In Impression Management 2.0: The Relationship of Self-Esteem, Extraversion, Self-Efficacy, and Self-Presentation Within Social Networking Sites, Nicole C. Kramer and Stephan Winter show how self-efficacy plays a significant role in the online impression management of one’s self.
Kramer and Winter argue that the motivations of online behavior is linked to how individuals want to present themselves. The authors were interested in looking at why individuals present themselves in the way they do on social media. To conduct their study on this topic, the authors analyzed users on StudiVZ. StudiVZ is a German social media platform with almost three million active users in which people can make personal profiles and join group lists. While they did not find a strong link between self presentation and self-esteem, it was found that self-effiacy was strongly related to online impression management (114). The definition of self-efficacy is an “optimistic belief about one’s own abilities and a feeling of competence and effectiveness with regard to completing a certain task,” (114). Therefore, those that feel confident in presenting themselves in-person will also do that in social media settings. Specifically, the authors noted that people with high levels of self-efficacy may present themselves in a more informal or elaborate way (114). Overall, users are aware of their communications on social media and how they present themselves, especially because they have more time to consciously control their behavior (in comparison to in-person communications).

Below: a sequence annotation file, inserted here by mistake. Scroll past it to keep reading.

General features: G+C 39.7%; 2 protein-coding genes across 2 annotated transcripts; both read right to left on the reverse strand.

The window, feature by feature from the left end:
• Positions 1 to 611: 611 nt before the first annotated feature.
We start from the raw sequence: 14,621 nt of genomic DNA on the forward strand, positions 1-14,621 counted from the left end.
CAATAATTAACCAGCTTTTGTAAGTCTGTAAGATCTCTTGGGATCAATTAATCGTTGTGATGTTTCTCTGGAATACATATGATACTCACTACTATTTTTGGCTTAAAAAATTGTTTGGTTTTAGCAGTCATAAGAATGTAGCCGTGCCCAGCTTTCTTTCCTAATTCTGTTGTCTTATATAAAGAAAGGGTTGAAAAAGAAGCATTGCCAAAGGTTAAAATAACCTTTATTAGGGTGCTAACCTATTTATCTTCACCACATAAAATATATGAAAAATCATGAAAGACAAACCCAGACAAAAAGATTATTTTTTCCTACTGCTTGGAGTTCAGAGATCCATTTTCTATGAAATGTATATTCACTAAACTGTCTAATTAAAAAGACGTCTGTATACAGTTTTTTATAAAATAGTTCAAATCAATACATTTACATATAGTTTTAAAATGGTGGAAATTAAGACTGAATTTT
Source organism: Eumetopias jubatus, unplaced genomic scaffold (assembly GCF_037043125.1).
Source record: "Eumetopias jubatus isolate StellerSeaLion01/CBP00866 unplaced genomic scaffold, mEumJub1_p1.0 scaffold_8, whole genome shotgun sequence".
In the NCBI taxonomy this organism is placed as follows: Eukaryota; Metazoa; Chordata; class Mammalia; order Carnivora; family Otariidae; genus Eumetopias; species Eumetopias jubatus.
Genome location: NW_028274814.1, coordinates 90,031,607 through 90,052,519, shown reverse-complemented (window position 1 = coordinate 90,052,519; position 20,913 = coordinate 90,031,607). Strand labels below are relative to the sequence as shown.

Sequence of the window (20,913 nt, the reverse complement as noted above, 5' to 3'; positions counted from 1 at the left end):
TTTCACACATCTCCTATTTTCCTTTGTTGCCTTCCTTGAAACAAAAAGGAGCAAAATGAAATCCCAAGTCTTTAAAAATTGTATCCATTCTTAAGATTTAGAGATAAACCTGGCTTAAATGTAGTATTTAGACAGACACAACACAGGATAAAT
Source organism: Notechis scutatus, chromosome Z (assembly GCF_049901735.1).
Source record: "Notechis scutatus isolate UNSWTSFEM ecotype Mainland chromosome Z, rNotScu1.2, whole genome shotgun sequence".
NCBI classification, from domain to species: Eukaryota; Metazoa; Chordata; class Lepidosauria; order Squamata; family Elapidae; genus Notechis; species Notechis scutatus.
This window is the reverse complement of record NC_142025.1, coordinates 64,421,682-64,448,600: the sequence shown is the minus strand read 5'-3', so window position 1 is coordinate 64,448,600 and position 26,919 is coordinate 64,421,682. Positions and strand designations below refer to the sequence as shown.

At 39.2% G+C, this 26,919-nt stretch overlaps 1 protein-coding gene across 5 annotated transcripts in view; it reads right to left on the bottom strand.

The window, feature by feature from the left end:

The arguments presented by Kramer and Winter are interesting, but the results and methods are slightly flawed. The random sample of 150 StudiVZ users (with ultimately 58 users responding to the questionnaire) made the results of this study seem reliable, but a larger sample size would have been beneficial. It was surprising that the authors found little to no link between self-esteem and self presentation. Future research should focus more on self-esteem to see if the results remain true, especially in relation to popular apps like Instagram, TikTok, and Snapchat. Furthermore, I think that the form of a questionnaire could be subjective and people could have reporting biases in relation to what types of pictures they post and how they perceive themselves. Overall, the topic is interesting and applicable as these platforms are so embedded into our social lives and behaviors, but the methods of the study could be modified.